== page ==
Last Updated: Sun Jun 17, 2012 13:44 pm (KSA) 10:44 am (GMT)

Iran moving closer to acquiring nuclear arms

Huda al-Husseini

From the Parchin nuclear reactor to obtaining plutonium, Iran is moving closer and closer to producing nuclear weapons. In Parchin Iran has conducted a process simulating the detonation of a nuclear bomb. On 25 May, satellite pictures showed the demolition of two buildings at the scene, leaving nothing but the trails of the bulldozers that cleared the buildings. Since the disclosure of these images Iran has proceeded to deny all this, most recently last Monday when the Iranian Defense Minister Brigadier General Ahmad Vahidi said that allegations that Iran was trying to erase evidence at the Parchin military base are "irrelevant and unwise”. This follows the previous clean-up process at the same site last April, in line with the “sterilization” operations which the regime set out on in Lavizan-Shian in 2004, where secret nuclear research was conducted at the center for physics research.

These activities raised suspicions about Iran’s military nuclear activities and ultimately led exposed this. This also led to some international pressure on Iran with regards to the Parchin site.

On the other hand, there are limits to the extent to which Iran can prevent international inspectors’ access, regardless of the statements that have been issued from Tehran. Iran’s most recent accusations are that the inspectors are “Western spies” whilst in reality Parchin is at the heart of the current conflict, whilst other issues that raise concern regarding Iran’s race to obtain nuclear weapons are also coming to the surface. These issues are complicated by Iran returning to its long-term strategy of stalling, avoiding confrontation and trying to exploit the differences in international players’ stances, taking advantage of talks about the nuclear file until all such talks are exhausted.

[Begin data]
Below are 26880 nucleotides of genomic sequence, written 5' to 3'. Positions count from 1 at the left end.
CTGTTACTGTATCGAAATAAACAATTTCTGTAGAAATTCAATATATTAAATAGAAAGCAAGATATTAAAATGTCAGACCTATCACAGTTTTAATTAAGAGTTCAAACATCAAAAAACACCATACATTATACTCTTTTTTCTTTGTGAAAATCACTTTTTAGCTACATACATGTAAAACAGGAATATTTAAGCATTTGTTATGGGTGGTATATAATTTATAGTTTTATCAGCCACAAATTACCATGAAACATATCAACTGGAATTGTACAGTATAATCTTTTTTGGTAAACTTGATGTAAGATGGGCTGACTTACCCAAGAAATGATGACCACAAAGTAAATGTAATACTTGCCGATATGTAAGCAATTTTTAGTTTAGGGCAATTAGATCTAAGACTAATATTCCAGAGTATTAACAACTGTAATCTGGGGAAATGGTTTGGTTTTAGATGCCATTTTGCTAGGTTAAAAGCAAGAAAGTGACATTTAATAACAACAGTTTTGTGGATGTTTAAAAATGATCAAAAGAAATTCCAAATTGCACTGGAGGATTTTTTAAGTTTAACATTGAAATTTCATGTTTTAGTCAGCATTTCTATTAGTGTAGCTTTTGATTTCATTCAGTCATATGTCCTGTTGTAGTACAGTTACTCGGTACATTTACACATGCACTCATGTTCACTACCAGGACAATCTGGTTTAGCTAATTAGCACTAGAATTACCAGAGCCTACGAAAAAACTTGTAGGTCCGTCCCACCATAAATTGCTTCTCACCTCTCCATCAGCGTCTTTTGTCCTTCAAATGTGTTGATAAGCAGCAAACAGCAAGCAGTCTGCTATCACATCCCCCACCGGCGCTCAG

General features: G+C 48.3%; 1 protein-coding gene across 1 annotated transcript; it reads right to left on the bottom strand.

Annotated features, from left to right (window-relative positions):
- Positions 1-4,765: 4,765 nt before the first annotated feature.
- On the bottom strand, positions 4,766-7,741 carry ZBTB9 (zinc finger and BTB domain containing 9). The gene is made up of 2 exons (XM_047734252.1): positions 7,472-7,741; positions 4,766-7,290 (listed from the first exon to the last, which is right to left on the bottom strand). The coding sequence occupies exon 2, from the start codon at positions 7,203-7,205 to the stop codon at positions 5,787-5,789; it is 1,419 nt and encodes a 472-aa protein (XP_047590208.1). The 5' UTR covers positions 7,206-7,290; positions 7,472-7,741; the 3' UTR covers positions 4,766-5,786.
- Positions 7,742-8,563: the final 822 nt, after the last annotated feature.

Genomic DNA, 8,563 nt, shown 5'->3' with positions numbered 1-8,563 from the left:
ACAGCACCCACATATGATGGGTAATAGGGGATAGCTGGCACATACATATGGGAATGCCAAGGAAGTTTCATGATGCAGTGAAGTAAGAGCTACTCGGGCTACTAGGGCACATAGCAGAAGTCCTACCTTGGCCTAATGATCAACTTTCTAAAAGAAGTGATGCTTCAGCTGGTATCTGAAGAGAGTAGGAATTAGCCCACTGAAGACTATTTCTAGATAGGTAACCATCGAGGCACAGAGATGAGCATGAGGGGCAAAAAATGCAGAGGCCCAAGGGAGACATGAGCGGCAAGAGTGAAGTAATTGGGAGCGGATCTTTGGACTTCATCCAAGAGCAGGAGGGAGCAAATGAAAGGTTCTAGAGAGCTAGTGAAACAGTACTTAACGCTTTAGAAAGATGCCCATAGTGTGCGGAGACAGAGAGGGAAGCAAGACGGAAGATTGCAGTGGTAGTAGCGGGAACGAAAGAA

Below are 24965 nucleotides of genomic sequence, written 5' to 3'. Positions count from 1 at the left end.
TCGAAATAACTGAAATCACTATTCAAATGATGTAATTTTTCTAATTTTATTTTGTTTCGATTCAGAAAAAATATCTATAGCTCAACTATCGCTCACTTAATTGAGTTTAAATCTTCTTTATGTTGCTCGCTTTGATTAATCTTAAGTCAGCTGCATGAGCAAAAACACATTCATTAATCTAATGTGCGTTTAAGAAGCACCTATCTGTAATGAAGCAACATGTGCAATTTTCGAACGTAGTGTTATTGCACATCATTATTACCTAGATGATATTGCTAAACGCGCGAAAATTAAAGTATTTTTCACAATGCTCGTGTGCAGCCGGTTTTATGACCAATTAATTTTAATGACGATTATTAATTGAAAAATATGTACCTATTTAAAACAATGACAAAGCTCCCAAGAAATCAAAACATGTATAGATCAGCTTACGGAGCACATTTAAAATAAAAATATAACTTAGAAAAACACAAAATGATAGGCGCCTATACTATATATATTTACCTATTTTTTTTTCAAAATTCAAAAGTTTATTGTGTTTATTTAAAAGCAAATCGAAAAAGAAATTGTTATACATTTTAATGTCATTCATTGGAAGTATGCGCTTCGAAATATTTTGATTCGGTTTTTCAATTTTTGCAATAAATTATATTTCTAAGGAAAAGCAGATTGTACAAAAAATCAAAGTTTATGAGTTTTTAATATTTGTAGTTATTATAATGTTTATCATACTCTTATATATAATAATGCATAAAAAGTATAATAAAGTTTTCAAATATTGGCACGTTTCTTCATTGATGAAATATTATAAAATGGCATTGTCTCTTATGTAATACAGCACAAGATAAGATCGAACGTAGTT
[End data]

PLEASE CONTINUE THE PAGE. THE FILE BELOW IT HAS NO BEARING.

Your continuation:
Over recent months, the Iranian regime has directly violated all international demands by installing new centrifuges at the Fordow underground facility, near the city of Qom. This has allowed Iran to produce 20-percent enriched uranium faster than ever before. In December 2011, Iran had the capacity to produce approximately 50kg of 20-percent enriched uranium in Qom. However, a few months later in May 2012, this figure had trebled to 150kg in the city of Qom alone. Iran is also producing enriched uranium in the Natanz reactor.